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Members of Spain's ‘Indignados’ movement hold a news conference after filing a lawsuit against Bankia bank in Madrid June 14, 2012.


Investing in the stock market for the first time turned out to be the biggest financial mistake Carlos Macias has made in the 37 years since he was born.

Along with more than 350,000 other Spaniards, Mr Macias, who works nights at a fish wholesaler in Madrid's food market, was convinced by his local bank Caja Madrid to buy into last year's €3-billion initial public offering of Bankia, a merger of seven savings banks – including Caja Madrid itself.

"Imagine our surprise when we found out that they knew the bank was bankrupt," says Mr. Macias over a morning coffee after work. Less than a year after the IPO, the shares have collapsed and the government is nationalizing Bankia in the largest bank bailout in Spain's history.

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Mr Macias and his wife invested €37,000, their life savings, in shares that are now worth a quarter of the purchase price and could fall further still.

The Bankia saga has prompted thousands of angry savers to consult lawyers and pressure groups, and is expected to lead to a flood of lawsuits that will cause new headaches for the government, as well as for banks and regulators already struggling to deal with the euro zone's sovereign debt crisis.

This and other cases involving billions of euros worth of products sold by Spanish banks to their retail clients will complicate any effort by bank managements or European regulators to impose losses on shareholders and bondholders to reduce the bill paid by taxpayers for bank bailouts.

The debacle at Bankia, however, is merely the latest and most grievous blow inflicted by banks and cajas on Spaniards who were sold or mis-sold loss-making financial products by their local branches.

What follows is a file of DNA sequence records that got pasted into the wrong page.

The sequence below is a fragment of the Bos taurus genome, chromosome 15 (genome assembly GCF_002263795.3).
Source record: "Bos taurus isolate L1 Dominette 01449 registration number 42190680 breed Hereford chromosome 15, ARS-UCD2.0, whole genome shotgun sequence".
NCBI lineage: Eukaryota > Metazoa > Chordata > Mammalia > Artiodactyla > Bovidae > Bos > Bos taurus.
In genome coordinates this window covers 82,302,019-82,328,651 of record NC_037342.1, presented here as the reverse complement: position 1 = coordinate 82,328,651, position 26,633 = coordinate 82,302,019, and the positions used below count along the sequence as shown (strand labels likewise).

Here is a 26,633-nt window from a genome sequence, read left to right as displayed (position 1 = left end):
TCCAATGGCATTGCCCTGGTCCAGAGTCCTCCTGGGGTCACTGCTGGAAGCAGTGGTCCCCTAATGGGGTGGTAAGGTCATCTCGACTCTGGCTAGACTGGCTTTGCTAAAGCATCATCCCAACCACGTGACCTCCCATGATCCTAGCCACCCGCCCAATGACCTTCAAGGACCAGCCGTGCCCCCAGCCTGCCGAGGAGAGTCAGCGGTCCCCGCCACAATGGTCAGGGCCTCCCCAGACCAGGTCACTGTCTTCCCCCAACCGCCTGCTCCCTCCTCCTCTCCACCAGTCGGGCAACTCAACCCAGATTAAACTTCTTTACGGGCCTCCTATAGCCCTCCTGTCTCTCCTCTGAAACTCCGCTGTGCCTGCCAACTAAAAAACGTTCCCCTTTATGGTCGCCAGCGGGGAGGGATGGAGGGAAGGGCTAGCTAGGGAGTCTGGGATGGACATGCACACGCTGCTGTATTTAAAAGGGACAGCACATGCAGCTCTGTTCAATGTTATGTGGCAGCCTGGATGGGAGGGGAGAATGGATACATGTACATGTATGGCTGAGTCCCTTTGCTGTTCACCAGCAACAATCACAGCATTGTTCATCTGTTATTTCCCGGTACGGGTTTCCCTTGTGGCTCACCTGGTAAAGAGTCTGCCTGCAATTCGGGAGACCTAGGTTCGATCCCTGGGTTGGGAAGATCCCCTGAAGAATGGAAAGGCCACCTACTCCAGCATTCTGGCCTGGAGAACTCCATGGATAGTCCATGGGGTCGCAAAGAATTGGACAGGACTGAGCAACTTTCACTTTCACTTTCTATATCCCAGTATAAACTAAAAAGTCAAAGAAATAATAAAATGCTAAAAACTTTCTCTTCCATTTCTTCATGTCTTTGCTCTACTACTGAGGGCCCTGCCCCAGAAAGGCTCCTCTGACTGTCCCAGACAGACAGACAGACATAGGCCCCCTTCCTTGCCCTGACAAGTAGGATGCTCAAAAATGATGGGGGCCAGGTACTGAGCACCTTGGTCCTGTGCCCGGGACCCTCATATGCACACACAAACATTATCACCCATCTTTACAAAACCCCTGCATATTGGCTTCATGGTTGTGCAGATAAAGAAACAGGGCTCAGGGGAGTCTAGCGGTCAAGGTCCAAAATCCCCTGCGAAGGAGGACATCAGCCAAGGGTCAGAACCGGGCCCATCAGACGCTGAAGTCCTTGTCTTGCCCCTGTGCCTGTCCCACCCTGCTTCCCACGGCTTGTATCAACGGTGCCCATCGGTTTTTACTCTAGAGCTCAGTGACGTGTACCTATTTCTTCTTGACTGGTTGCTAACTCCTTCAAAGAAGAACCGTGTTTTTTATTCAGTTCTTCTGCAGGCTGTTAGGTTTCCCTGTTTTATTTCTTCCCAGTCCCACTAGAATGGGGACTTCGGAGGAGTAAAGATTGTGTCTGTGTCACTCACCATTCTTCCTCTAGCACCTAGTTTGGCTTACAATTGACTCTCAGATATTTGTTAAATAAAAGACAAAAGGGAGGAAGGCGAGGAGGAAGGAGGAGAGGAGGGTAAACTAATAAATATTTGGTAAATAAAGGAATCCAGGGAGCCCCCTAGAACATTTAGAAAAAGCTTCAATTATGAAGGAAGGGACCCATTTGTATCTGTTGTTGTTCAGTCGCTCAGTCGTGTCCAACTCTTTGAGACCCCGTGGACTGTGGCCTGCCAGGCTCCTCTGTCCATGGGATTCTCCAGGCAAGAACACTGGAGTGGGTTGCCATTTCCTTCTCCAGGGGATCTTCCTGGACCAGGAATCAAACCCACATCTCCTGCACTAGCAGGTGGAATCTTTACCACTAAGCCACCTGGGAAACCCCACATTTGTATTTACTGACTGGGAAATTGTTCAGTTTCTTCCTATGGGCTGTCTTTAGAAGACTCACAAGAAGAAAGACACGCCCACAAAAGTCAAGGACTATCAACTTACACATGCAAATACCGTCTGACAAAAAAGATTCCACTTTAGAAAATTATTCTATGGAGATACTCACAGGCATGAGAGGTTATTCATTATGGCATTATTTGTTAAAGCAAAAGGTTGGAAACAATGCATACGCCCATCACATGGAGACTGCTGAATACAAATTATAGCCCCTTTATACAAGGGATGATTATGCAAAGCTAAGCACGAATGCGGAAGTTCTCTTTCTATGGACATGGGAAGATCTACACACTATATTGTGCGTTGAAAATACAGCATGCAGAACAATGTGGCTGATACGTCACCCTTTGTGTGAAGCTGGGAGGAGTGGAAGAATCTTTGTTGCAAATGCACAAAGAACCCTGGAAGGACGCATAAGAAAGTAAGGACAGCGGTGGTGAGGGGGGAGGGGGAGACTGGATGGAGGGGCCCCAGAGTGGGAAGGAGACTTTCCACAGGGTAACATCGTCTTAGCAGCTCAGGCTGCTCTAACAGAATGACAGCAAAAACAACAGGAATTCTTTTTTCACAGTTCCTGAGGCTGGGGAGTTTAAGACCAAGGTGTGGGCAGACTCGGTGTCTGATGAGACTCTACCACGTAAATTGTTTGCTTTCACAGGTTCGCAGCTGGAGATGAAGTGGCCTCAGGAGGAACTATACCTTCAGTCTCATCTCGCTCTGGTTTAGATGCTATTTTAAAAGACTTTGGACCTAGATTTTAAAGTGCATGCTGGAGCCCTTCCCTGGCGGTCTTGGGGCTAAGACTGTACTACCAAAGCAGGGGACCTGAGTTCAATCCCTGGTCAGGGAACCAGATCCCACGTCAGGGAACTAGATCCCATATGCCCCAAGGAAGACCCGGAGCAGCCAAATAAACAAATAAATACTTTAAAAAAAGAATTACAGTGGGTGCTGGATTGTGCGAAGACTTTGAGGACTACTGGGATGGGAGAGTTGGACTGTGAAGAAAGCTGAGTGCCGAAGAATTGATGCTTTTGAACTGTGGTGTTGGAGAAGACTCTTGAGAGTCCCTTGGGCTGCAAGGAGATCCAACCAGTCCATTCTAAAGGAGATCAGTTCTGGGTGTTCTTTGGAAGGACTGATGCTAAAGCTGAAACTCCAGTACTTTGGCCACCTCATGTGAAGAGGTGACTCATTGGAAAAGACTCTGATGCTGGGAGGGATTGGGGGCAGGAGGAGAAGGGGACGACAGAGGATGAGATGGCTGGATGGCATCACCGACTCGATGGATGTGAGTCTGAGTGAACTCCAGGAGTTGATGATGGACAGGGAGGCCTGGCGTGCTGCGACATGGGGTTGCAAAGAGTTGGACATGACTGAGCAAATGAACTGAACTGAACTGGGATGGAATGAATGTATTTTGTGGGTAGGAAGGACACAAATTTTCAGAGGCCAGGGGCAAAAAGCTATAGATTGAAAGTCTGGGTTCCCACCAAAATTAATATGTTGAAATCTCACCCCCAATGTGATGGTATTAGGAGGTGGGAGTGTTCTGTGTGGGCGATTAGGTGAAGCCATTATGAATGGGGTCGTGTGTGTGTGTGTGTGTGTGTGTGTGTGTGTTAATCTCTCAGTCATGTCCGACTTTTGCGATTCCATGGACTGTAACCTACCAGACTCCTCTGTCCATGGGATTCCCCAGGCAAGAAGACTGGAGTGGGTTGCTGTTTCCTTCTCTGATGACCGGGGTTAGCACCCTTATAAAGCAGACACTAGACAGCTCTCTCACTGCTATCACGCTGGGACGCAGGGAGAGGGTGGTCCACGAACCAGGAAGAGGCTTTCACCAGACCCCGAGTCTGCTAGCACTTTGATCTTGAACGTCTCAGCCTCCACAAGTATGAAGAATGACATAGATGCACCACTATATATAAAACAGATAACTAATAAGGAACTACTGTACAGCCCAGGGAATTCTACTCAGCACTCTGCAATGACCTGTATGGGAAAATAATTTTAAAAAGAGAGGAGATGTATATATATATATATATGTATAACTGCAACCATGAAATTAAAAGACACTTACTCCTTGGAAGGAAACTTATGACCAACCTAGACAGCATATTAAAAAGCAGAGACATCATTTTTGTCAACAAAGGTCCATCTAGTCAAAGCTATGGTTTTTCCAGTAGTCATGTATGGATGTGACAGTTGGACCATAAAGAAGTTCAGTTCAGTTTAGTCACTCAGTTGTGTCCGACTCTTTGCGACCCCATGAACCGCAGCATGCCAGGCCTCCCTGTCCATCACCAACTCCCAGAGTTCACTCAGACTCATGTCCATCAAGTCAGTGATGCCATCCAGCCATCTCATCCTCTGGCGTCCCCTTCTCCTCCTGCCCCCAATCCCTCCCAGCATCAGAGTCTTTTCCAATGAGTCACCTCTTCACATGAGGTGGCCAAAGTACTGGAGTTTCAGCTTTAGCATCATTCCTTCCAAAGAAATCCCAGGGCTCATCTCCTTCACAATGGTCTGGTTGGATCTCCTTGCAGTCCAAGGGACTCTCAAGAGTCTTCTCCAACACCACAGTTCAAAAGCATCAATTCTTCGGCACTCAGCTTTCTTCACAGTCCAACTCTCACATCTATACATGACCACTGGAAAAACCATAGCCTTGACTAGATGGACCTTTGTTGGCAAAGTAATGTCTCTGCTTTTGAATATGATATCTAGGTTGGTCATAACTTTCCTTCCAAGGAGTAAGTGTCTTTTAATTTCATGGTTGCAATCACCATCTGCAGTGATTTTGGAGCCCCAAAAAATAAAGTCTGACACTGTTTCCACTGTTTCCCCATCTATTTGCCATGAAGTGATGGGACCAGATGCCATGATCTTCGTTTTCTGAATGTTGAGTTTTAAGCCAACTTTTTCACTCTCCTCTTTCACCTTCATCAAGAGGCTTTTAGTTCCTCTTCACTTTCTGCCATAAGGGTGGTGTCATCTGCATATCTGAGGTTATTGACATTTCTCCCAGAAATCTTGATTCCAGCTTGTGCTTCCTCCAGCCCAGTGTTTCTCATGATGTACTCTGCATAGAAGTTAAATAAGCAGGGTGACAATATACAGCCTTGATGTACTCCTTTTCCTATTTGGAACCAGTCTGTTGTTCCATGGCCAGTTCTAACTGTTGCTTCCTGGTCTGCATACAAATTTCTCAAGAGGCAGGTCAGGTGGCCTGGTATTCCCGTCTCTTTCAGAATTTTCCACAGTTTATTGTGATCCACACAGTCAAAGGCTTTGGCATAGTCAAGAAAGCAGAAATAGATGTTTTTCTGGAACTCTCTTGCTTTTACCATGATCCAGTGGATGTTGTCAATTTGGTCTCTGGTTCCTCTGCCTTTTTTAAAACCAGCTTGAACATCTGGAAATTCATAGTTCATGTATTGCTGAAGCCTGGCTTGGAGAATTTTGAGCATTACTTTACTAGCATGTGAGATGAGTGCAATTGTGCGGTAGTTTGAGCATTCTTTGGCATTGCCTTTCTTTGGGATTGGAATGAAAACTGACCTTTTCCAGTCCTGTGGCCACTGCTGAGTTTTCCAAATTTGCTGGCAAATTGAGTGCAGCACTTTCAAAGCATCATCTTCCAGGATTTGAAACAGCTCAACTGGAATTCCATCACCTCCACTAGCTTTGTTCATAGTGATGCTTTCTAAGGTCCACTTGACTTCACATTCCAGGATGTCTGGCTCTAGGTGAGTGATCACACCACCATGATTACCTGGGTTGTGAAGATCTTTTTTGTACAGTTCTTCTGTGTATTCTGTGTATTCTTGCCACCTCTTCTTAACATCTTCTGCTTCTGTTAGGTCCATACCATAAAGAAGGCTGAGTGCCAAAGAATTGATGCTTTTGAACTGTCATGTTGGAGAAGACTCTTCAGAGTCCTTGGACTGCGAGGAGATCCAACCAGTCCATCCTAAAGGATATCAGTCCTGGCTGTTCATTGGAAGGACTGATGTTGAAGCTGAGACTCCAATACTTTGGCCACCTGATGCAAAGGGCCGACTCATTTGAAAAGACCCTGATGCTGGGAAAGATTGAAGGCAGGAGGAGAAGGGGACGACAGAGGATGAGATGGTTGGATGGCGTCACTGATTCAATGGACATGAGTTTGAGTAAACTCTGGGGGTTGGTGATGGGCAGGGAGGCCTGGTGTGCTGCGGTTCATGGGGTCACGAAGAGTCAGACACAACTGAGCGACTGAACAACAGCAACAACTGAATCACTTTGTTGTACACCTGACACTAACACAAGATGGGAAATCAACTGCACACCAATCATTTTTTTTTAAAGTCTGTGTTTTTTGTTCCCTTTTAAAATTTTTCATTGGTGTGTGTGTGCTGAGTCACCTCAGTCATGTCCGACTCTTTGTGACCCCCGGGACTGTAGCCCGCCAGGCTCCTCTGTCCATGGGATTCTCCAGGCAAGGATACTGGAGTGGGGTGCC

In March, a court in Alicante ruled that Santander should return money to a client who invested in its so-called valores bonds, of which it issued €7-billion in 2007 to finance the purchase of its share of ABN Amro.

The Santander bonds are typical of the controversial convertible products sold by many Spanish banks, except they are due to convert into equity at a fixed price of more than €13 per share in October – and because Santander shares are now worth just over a third of that, the 139,000 retail clients who bought them stand to lose most of their capital.

For the past three weeks, however, it is Bankia that has spawned protests by customers and their lawyers.

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Floated only in July last year, Bankia initially reported a €309-million net profit for 2011. Last month, the bank restated its accounts to record a €3-billion loss and said it needed €19-billion in new capital from the state – a need for cash that triggered Spain's request for a bailout from the European Union a week ago to help it recapitalize its banks.

The roots of Spain's banking crisis in the property bubble are by now well understood. But such knowledge is no comfort to bank customers who thought they were parking their money in safe investments. The Macias family, for example, say they were told that Bankia shares would earn income of 7 to 8 per cent in the form of dividends.

"Nobody would have made an investment if they had been warned that it was an institution at great risk of being taken over and rescued," says Angel Fernandez, adviser to Aemec, a Spanish shareholder association.

Aemec is among the groups planning a civil action against Bankia, and possibly its investment bankers, on the grounds that its prospectus "did not reflect the true financial situation" of the company – the first such legal action in Spain, Mr Fernandez says. The public prosecutor has launched an investigation into five possible crimes at Bankia, including fraud, false documentation and embezzlement.

Says Jorge Mora, a legal adviser to an association of bank and insurance customers: "We are preparing a battery of measures in the near future. It's a completely zombie bank."

Bankia's new management declined to comment on the legal cases.

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Mr Macias, meanwhile, expects to be party to a case brought by Aemec on behalf of shareholders.

"What we are going to claim is that the price of the IPO was completely false," he says. "The people who have suffered are ordinary people."

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